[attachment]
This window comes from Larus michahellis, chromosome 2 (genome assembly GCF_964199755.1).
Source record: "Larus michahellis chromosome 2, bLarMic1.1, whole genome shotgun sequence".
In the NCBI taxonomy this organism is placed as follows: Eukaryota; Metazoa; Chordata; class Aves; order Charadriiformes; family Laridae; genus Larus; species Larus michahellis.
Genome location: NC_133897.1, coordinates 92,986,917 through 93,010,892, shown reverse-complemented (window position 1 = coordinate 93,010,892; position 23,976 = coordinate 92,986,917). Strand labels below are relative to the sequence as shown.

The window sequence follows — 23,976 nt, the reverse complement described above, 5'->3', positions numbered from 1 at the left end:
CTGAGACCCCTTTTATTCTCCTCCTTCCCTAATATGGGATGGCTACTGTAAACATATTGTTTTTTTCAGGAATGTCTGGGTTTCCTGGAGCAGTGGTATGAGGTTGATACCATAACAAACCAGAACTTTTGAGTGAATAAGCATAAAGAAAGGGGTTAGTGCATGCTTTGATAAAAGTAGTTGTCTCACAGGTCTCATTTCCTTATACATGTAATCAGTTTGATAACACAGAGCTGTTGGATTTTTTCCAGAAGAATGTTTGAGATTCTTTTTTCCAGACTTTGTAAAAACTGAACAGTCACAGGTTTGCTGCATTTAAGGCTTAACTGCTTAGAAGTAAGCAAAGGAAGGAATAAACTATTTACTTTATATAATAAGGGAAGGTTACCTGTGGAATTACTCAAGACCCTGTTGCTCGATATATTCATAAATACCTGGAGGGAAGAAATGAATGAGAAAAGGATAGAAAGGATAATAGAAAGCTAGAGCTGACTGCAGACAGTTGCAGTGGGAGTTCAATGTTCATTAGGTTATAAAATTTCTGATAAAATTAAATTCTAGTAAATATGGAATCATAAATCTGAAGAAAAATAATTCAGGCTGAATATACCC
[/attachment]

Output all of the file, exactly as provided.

This window comes from Larus michahellis, chromosome 2 (genome assembly GCF_964199755.1).
Source record: "Larus michahellis chromosome 2, bLarMic1.1, whole genome shotgun sequence".
In the NCBI taxonomy this organism is placed as follows: Eukaryota; Metazoa; Chordata; class Aves; order Charadriiformes; family Laridae; genus Larus; species Larus michahellis.
Genome location: NC_133897.1, coordinates 92,986,917 through 93,010,892, shown reverse-complemented (window position 1 = coordinate 93,010,892; position 23,976 = coordinate 92,986,917). Strand labels below are relative to the sequence as shown.

The window sequence follows — 23,976 nt, the reverse complement described above, 5'->3', positions numbered from 1 at the left end:
CTGAGACCCCTTTTATTCTCCTCCTTCCCTAATATGGGATGGCTACTGTAAACATATTGTTTTTTTCAGGAATGTCTGGGTTTCCTGGAGCAGTGGTATGAGGTTGATACCATAACAAACCAGAACTTTTGAGTGAATAAGCATAAAGAAAGGGGTTAGTGCATGCTTTGATAAAAGTAGTTGTCTCACAGGTCTCATTTCCTTATACATGTAATCAGTTTGATAACACAGAGCTGTTGGATTTTTTCCAGAAGAATGTTTGAGATTCTTTTTTCCAGACTTTGTAAAAACTGAACAGTCACAGGTTTGCTGCATTTAAGGCTTAACTGCTTAGAAGTAAGCAAAGGAAGGAATAAACTATTTACTTTATATAATAAGGGAAGGTTACCTGTGGAATTACTCAAGACCCTGTTGCTCGATATATTCATAAATACCTGGAGGGAAGAAATGAATGAGAAAAGGATAGAAAGGATAATAGAAAGCTAGAGCTGACTGCAGACAGTTGCAGTGGGAGTTCAATGTTCATTAGGTTATAAAATTTCTGATAAAATTAAATTCTAGTAAATATGGAATCATAAATCTGAAGAAAAATAATTCAGGCTGAATATACCC